Dear Blake,

Ten months ago, my aunt’s 66-year-old live-in boyfriend died unexpectedly. She has no children and is left with a four-bedroom, two-bathroom house to take care of by herself. She has always been in debt (I think), and his final expenses only made it worse.

Since his death, she has expected my family (mostly me) to complete a list of chores every time I visit. I have been asked to hook up her garden hose, plant grass, exterminate bees, replant flowers, vacuum — even move her boyfriend’s ashes from the original bag to a more permanent urn. So far, I have managed to avoid taking care of her pool and cutting her grass, but it’s only a matter of time before the neighbors stop doing it for her.

I love my aunt, and she has done a lot for me over the years. I realize she has no kids to take care of her, but I don’t think I should be expected to be her lackey for the next 30 years. How do I tell her I can’t be responsible for taking care of her house without getting her upset or angry?

Signed, Audrey
From Hartford, Connecticut

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Dear Audrey,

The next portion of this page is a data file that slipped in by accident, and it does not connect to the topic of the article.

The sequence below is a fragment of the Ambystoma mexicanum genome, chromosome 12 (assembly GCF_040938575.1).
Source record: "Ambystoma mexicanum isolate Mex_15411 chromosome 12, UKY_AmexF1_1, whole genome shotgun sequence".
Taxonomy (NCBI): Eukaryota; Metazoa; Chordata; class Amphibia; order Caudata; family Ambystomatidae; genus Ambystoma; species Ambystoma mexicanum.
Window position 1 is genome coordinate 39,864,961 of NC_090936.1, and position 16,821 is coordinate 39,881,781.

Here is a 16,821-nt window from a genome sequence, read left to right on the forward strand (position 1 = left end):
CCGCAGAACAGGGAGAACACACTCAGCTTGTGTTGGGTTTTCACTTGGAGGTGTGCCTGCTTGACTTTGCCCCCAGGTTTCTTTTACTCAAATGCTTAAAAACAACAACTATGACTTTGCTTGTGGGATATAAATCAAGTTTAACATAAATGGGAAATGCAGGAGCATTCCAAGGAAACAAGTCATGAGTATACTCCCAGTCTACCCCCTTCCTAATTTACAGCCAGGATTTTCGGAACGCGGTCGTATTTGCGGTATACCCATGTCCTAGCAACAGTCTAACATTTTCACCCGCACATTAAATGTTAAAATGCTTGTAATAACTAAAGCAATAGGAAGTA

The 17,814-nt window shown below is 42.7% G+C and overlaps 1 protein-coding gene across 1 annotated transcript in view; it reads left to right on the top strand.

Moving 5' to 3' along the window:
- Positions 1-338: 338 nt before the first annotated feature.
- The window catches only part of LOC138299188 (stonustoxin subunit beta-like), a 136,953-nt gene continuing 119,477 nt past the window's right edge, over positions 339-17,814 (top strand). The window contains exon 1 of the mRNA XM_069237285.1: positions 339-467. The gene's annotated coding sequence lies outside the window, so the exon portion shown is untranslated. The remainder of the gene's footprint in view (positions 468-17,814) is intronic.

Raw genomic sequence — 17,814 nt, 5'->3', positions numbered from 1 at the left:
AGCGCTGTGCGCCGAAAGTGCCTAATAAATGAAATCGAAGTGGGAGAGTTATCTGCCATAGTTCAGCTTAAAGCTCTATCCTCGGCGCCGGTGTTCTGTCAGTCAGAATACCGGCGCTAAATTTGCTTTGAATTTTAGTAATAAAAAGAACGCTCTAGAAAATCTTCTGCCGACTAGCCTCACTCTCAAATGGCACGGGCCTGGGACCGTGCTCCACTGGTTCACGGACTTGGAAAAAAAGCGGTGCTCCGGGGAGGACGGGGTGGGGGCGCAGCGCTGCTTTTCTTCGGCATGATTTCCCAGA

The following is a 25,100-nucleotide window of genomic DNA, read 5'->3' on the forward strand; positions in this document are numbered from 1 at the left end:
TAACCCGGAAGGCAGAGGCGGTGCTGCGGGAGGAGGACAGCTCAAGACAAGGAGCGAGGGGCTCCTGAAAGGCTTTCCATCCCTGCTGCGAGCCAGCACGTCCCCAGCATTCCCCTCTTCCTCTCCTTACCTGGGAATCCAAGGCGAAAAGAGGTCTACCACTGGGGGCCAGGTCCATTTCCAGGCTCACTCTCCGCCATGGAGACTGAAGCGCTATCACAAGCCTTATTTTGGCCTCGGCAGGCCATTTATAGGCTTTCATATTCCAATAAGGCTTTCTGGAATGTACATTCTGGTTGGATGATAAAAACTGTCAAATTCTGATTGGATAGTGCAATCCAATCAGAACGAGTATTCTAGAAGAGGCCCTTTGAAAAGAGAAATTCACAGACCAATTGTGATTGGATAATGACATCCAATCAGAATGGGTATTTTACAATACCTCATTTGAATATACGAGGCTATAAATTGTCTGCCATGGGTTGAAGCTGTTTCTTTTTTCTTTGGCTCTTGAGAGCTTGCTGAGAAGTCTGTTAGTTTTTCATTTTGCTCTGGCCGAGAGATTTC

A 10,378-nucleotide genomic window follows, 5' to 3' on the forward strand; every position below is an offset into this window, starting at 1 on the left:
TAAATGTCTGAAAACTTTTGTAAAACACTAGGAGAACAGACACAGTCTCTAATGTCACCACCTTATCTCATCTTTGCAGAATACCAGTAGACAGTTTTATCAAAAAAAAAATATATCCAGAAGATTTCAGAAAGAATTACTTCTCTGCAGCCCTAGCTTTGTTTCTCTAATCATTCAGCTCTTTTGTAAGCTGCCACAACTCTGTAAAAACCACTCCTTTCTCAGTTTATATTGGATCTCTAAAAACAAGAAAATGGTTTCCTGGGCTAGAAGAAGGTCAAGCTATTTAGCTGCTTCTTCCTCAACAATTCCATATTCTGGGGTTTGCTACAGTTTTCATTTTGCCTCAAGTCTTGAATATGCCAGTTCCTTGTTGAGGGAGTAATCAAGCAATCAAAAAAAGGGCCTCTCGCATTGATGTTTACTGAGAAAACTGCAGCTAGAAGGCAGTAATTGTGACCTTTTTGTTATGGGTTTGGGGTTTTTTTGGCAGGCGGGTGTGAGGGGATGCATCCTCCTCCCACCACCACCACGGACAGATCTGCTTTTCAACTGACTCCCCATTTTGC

Your aunt has my condolences for her loss. She also has my condemnation for acting like an Egyptian taskmaster from ancient times. Anyway, here are some of my suggestions in dealing with that overlord. See if you can’t get the power of attorney over her, and secretly sell her home. Give the buyers a really good deal, that allows your aunt to continue to live there rent free indefinitely, but the new owners will have the right to evict her with one hour’s notice if they feel she’s getting on their nerves. When you detect she might be having some memory loss issues, place her in a nursing home, and then comfort her by persuading her into believing that the staff there are actually her relatives that she’s bullied into taking care of her “home”. Or, you can give her a list of her of how much you will begin to charge her, including travel expenses, plus paid vacations and holidays. If she refuses, threaten to report her ruthless behavior to the Department of Labor. And lastly, convince her that her boyfriend didn’t die, but he faked his own death so he can run away with a much younger woman. Hopefully, that’ll cause her to lose the desire to keep up the place, and she’ll gradually let it fall apart while she’s battling deep rooted depression. And when she gets to the point that she doesn’t want to live there anymore, let her rent a room at your place, and include in your lease, a long list of chores. I hope this helps.

Blake

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